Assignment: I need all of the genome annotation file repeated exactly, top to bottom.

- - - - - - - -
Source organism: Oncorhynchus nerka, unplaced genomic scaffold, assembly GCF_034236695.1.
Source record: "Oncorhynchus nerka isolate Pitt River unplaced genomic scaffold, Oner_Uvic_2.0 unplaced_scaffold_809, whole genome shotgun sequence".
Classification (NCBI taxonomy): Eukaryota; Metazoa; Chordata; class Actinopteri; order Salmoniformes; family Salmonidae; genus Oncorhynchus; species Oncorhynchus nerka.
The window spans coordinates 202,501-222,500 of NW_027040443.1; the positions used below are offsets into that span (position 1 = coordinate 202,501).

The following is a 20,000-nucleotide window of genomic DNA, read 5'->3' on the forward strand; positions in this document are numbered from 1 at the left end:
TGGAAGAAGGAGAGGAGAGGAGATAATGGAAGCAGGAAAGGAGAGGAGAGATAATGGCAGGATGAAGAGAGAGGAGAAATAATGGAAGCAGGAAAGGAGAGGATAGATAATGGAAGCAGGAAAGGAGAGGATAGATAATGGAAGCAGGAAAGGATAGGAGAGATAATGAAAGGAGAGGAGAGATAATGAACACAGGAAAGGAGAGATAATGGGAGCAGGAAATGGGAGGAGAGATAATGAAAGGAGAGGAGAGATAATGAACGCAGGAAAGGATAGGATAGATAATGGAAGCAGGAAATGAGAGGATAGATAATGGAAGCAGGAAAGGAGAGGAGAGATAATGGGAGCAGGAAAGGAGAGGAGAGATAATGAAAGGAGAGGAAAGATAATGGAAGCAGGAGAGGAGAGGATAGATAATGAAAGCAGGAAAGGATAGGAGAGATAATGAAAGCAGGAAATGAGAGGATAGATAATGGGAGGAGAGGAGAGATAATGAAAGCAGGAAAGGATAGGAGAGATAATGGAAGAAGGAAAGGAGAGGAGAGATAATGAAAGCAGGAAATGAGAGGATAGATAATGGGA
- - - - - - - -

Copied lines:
Source organism: Oncorhynchus nerka, unplaced genomic scaffold, assembly GCF_034236695.1.
Source record: "Oncorhynchus nerka isolate Pitt River unplaced genomic scaffold, Oner_Uvic_2.0 unplaced_scaffold_809, whole genome shotgun sequence".
Classification (NCBI taxonomy): Eukaryota; Metazoa; Chordata; class Actinopteri; order Salmoniformes; family Salmonidae; genus Oncorhynchus; species Oncorhynchus nerka.
The window spans coordinates 202,501-222,500 of NW_027040443.1; the positions used below are offsets into that span (position 1 = coordinate 202,501).

The following is a 20,000-nucleotide window of genomic DNA, read 5'->3' on the forward strand; positions in this document are numbered from 1 at the left end:
TGGAAGAAGGAGAGGAGAGGAGATAATGGAAGCAGGAAAGGAGAGGAGAGATAATGGCAGGATGAAGAGAGAGGAGAAATAATGGAAGCAGGAAAGGAGAGGATAGATAATGGAAGCAGGAAAGGAGAGGATAGATAATGGAAGCAGGAAAGGATAGGAGAGATAATGAAAGGAGAGGAGAGATAATGAACACAGGAAAGGAGAGATAATGGGAGCAGGAAATGGGAGGAGAGATAATGAAAGGAGAGGAGAGATAATGAACGCAGGAAAGGATAGGATAGATAATGGAAGCAGGAAATGAGAGGATAGATAATGGAAGCAGGAAAGGAGAGGAGAGATAATGGGAGCAGGAAAGGAGAGGAGAGATAATGAAAGGAGAGGAAAGATAATGGAAGCAGGAGAGGAGAGGATAGATAATGAAAGCAGGAAAGGATAGGAGAGATAATGAAAGCAGGAAATGAGAGGATAGATAATGGGAGGAGAGGAGAGATAATGAAAGCAGGAAAGGATAGGAGAGATAATGGAAGAAGGAAAGGAGAGGAGAGATAATGAAAGCAGGAAATGAGAGGATAGATAATGGGA